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How mobile robots empower the workforce

Office Depot’s deployment of collaborative mobile robots improves safety, energizes workforce.

Getting orders to customers quickly, accurately and at a competitive price attracts customers to omni-channel retailers like Office Depot. As one of the biggest providers of office supplies in the U.S. market, Office Depot ships about 600,000 packages each day to customers across the United States in what involves a mix of e-commerce, retail and business-to-business (B2B) orders.

Fulfilling orders on that scale, however, can be a labor intensive, physically demanding job without technology solutions to help lessen the amount of walking and other physical tasks. With demand shifting across e-commerce, B2B and retail, Office Depot is fulfilling more customer orders that contain fewer items per package.

This change in order profile unearthed challenges in the retailer’s manual, cart-powered fulfillment process. These issues include extensive time spent walking or “traveling” to pick locations, and the risk of injuries that can occur when pushing and handling carts.

The Office Depot team began to look into collaborative robots to address some of these challenges. Office Depot prioritized the following in its search for new warehouse automation:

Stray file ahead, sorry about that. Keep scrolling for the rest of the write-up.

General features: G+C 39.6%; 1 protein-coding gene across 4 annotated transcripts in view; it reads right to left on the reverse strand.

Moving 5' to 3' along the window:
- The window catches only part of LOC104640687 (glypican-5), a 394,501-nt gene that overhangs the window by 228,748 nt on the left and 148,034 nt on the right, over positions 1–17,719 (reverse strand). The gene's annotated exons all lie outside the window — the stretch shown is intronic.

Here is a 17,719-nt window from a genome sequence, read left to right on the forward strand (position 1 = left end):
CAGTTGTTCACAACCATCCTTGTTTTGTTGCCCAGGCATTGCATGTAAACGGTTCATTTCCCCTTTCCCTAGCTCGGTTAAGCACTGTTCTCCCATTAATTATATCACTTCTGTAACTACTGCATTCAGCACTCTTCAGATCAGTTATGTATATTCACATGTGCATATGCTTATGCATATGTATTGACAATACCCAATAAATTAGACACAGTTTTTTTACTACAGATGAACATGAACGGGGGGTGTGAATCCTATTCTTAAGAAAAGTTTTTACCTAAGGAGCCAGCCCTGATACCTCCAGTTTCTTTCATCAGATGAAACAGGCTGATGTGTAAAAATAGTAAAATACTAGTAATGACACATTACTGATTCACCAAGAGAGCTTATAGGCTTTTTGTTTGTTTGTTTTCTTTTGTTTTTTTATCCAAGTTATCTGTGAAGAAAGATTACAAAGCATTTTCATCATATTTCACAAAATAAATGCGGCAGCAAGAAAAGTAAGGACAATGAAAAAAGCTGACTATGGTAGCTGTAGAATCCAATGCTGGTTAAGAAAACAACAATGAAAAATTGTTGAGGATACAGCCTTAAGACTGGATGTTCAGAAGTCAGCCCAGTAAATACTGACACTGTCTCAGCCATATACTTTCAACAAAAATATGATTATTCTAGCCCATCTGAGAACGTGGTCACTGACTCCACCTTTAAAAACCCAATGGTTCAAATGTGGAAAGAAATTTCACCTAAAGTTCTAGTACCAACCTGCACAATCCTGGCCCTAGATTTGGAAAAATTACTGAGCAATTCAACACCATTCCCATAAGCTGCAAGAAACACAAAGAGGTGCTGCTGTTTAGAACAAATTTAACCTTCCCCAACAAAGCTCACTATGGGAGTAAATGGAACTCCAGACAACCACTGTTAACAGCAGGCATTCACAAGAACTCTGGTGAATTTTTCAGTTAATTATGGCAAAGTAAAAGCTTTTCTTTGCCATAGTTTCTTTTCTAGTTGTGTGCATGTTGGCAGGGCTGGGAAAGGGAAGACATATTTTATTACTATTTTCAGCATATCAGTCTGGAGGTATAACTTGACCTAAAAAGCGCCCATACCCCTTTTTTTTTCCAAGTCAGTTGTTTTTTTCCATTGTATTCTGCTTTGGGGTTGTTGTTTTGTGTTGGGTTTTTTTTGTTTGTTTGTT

• creating a flexible fulfillment process that adapts to changing customer needs,
  • reducing ergonomic issues linked to maneuvering heavy manual carts,
  • energizing warehouse associates with easy-to-use technology, and
  • ramping fulfillment capacity to meet growing consumer demand.

Office Depot replaced its manual cart and pick-to-voice technology at a DC in Orlando, Fla., with a process that uses collaborative mobile robots (6 River Systems) to support efficient picking of e-commerce and store replenishment orders. The fleet of 18 autonomous mobile robots (AMRs) work in close collaboration with warehouse associates to get orders picked quickly and accurately with minimal walking for the workers.

The AMRs, or “Chucks” as the provider refers to the robots, use artificial intelligence (AI) to prioritize work and reduce walking. Associates stay in a relatively compact zone and pick to containers on the Chuck, which eliminates having to push a manual cart.

Associates use the Chucks to pick office supplies into discrete orders for shipping. The robots are termed collaborative because of the way they efficiently route warehouse associates through a set of picks in a relatively tight zone of the warehouse to minimize walking, while also guiding their work to confirm picks and presenting a visual indicator of which container to put items into.

The process involves three key steps. The first is a system-directed induct process in which an associate prepares a Chuck for its next set of work. This induct step triggers the system’s AI to allocate orders to the Chuck in a way that prioritizes work based on item location, shipping times and other configurable criteria. Associates working at induct load empty totes onto the robots and press confirm, at which point the Chucks travel on their own to a meeting point to connect with picking associates.